The Melbourne branch of this world-wide movement, founded in 1882 under the leadership of Sarah Booth, aimed to improve young women's spiritual, social and physical conditions. Initially meeting at the Assembly Hall in Collins Street, the organisation later had premises in Spring Street (1891) and Russell Street (1912), the latter building funded by the Connibere family in memory of their father, George.
The Young Women's Christian Association (YWCA) conducted girls' clubs, meetings and classes, coffee socials, Bible classes, rescued prostitutes, educated factory workers and offered board and lodging for visitors and working women. It was involved in anti-sweating campaigns and in 1912 introduced a Thrift Scheme, encouraging young women to save. By the 1930s the membership numbered over 1200. Social programs expanded with the establishment of an employment agency as well as the staging of international peace forums. During the war the 'Garden Army of Girl Diggers' had 700 members growing vegetables. The first residential club for servicewomen, opened in Toorak in 1942, was one of 19 venues serving munitions workers and servicewomen.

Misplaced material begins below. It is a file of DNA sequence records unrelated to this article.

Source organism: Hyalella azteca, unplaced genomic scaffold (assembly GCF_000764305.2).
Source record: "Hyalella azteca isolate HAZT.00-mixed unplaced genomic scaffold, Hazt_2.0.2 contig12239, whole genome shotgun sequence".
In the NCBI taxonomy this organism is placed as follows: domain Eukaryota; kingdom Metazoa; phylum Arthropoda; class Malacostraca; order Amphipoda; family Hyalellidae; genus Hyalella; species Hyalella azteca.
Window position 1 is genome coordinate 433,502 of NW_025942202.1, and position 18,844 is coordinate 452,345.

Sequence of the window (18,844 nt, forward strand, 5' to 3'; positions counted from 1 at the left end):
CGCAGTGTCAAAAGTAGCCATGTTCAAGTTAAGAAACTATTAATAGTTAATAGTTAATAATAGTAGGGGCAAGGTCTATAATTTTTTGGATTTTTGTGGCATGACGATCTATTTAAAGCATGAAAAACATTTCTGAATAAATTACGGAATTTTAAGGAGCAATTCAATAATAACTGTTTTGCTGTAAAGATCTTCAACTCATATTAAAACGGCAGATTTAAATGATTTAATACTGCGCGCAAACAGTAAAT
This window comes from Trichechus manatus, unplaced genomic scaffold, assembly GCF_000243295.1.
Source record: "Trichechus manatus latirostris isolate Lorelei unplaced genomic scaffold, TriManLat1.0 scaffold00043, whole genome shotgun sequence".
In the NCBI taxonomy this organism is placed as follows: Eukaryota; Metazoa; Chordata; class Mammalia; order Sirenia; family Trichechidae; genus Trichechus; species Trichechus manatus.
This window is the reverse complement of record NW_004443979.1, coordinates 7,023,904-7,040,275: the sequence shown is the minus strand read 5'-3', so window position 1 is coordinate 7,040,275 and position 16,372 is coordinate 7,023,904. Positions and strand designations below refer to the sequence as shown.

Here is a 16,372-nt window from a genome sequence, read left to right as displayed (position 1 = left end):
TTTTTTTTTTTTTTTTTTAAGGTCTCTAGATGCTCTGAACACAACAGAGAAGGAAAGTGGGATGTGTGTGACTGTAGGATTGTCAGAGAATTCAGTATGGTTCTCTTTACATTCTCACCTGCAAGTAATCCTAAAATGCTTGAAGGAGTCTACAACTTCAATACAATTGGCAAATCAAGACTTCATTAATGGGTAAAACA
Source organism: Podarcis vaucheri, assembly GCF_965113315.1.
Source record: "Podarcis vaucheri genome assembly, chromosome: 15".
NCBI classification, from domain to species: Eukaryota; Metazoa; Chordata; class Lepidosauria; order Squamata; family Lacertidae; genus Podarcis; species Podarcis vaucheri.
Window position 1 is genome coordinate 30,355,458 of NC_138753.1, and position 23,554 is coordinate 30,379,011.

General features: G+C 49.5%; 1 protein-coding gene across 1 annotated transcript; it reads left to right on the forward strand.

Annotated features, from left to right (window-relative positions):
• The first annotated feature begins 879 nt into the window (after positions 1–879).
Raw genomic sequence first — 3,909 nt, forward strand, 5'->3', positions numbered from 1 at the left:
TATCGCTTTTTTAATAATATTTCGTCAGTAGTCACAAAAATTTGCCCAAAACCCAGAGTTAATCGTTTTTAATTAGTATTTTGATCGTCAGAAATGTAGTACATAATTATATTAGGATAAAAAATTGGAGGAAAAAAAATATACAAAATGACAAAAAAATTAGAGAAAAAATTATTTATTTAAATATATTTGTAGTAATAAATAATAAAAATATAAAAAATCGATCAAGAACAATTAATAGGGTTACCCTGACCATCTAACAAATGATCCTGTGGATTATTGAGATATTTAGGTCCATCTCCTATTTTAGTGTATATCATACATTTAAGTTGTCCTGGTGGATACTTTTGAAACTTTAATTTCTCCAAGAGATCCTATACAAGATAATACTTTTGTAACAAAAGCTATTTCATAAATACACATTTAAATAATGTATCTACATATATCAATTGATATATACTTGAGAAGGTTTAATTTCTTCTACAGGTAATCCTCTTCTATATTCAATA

Postwar initiatives included services for single immigrant women, after-school programs (from 1968), and clubs for married women to learn leadership skills. In 1975 489 Elizabeth Street became the new home of the Melbourne YWCA.